Summary of Christian Doctrine is a concise revision of Manual of Reformed Doctrine, with technical terms and unfamiliar terms removed. Berkhof wrote this abridged edition with detailed explanations and controversial material omitted, and he added questions for further study.
The church, says Berkhof, is not only concerned with the redemption of individuals, but with the redemption of society. In this volume, Berkhof addresses critics who claim the church ignores social problems. The Church and Social Problems interacts with thinkers as diverse as Walter Rauschenbusch, Jacques Rousseau, Josiah Strong, Abraham Kuyper, J.R. Campbell, and others. Berkhof addresses current events plaguing the first two decades of the twentieth century, from the demise of cities to the controversy over Prohibition, labor, and other issues. He also cautions individuals in the church against a Gospel too “other-worldly,” and discusses—in frank terms—the social implications of the Reformed doctrine of common grace.
The atonement is central to Christianity—orthodox theology rises and falls with the doctrine of the atonement. Yet throughout history, theologians have offered numerous theories of the atonement, some causing controversy, others gaining wide acceptance. In Vicarious Atonement through Christ, Berkhof interacts with thinkers from the church’s entire history, such as Anselm, Abelard, Aquinas, Duns Scotus, Grotius, and others to explain the development and current status of the atonement. He also writes at length on the status of the atonement in the context of the Reformation and the subsequent relationship between the atonement and notions of the covenant. Berkhof concludes with addresses to objections to the atonement, especially the Calvinist doctrine of limited atonement.
For centuries, the church has grappled with the formation of children. From Sunday schools to catechism classes to youth groups, teaching and training children as a community has been central to the mission and purpose of the church. In this address, delivered at the Federation of Reformed Young Men’s Societies in 1929, Berkhof argues that Reformed churches have been no exception.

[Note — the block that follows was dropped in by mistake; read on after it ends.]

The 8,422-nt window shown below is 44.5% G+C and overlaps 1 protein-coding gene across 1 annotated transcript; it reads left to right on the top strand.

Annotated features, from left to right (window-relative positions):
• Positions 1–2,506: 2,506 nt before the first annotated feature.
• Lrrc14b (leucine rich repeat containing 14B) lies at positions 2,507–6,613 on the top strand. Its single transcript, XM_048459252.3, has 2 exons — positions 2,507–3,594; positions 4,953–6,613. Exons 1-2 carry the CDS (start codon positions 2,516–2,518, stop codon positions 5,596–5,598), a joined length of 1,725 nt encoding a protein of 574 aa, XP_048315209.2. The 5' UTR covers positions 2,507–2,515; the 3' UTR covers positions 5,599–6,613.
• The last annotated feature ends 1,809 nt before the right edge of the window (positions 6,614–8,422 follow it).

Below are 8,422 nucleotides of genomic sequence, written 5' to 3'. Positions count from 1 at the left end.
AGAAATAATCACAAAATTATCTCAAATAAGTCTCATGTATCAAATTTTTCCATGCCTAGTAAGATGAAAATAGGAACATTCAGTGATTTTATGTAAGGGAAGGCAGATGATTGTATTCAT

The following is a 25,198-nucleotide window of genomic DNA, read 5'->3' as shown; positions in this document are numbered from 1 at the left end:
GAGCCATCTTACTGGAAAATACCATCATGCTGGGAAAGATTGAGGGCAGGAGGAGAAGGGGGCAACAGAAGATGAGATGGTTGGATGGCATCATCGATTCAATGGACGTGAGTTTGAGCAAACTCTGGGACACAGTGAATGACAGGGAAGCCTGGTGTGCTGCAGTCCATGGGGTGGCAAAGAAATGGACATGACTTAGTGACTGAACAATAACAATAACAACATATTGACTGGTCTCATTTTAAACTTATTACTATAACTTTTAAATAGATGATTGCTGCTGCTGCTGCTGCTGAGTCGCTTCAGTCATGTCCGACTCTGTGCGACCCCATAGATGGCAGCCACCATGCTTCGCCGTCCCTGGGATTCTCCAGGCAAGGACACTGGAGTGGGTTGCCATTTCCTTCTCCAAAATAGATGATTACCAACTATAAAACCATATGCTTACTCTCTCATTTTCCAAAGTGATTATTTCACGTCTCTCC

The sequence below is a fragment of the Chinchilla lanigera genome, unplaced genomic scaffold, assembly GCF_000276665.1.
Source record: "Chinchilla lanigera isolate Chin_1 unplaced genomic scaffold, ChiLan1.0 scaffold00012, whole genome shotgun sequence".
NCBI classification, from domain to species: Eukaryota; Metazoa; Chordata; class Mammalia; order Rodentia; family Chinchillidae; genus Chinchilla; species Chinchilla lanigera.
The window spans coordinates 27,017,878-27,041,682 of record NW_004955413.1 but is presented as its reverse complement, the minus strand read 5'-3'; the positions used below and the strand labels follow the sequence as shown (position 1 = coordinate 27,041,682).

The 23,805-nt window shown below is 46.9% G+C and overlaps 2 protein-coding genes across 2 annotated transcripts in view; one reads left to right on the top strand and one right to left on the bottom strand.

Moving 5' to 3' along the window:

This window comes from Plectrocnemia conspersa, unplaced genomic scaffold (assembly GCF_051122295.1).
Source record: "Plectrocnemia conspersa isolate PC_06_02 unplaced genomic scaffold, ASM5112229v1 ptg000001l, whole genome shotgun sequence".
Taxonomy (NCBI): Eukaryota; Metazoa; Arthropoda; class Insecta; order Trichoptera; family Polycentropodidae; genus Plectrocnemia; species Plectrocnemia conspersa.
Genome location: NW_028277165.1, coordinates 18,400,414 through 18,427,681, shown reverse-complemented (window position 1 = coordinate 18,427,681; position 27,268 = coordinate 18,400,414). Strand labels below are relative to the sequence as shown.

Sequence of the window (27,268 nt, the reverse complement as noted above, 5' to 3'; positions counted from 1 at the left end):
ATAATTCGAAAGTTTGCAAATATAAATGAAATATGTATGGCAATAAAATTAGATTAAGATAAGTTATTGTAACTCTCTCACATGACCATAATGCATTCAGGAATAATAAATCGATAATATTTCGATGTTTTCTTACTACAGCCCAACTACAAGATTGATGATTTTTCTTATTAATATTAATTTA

In this address, he explains the purpose of young men’s societies in relation to other church-sponsored agencies and organizations. He also outlines the goals of distinctly Reformed societies in relation to organizations from other theological and ecclesiastical traditions. This volume traces the history of young people’s organizations, beginning with the Sunday Schools of the eighteenth century, the Bible classes and the Y.M.C.A in the nineteenth, and the challenges facing adolescence in the twentieth. He also shows how young men’s societies resemble and differ from high schools and colleges, as well as Bible and catechism classes.
Doctrinal truths cannot be studied apart from their historical background. The History of Christian Doctrines covers the development of doctrine. In it, Berkhof attempts to recover an appreciation for the development of the doctrines in their present form. His investigation is detailed, covering all the ground in his Systematic Theology in a more concise format. This book is essential reading for historical theologians.
Louis Berkhof was born in 1873 in the Netherlands, and emigrated with his family to West Michigan in 1882. In 1893, he began attending the Theological School of the Christian Reformed Church (now Calvin Theological Seminary), where he studied under Hendericus Beuker and was influenced by the writings of Abraham Kuyper and Herman Bavinck. Berkhof graduated from Calvin Theological Seminary in 1900 and became the pastor of First Christian Reformed Church in Allendale, Michigan. He attended Princeton Theological Seminary from 1902 to 1904, where he studied under B.B. Warfield and Geerhardus Vos. H. Henry Meeter, a friend of Berkhof, remarked that “Berkhof frequently said that he owed more to Vos than anyone else for his insights into Reformed theology” (Reformed Theology in America, 156).
Berkfhof returned to Michigan in 1904 and became pastor of Oakdale Park Christian Reformed Church in Grand Rapids. In 1906, he was appointed professor of exegetical theology at Calvin Theological Seminary, and in 1926, became professor of dogmatic theology. He also delivered the Stone Lectures at Princeton in 1921. On September 9, 1931, Berkhof became president of Calvin Theological Seminary, where he served until his retirement in 1944. During his lifetime, he wrote prolifically, including numerous volumes on theology, social issues, politics, education, and missions. In addition to his books, he also published countless articles in Reformed periodicals, such as The Banner, De Wachter, and the Calvin Forum. He also served as the first president of the Reformed Ecumenical Synod in 1946.
Louis Berkhof died in 1957.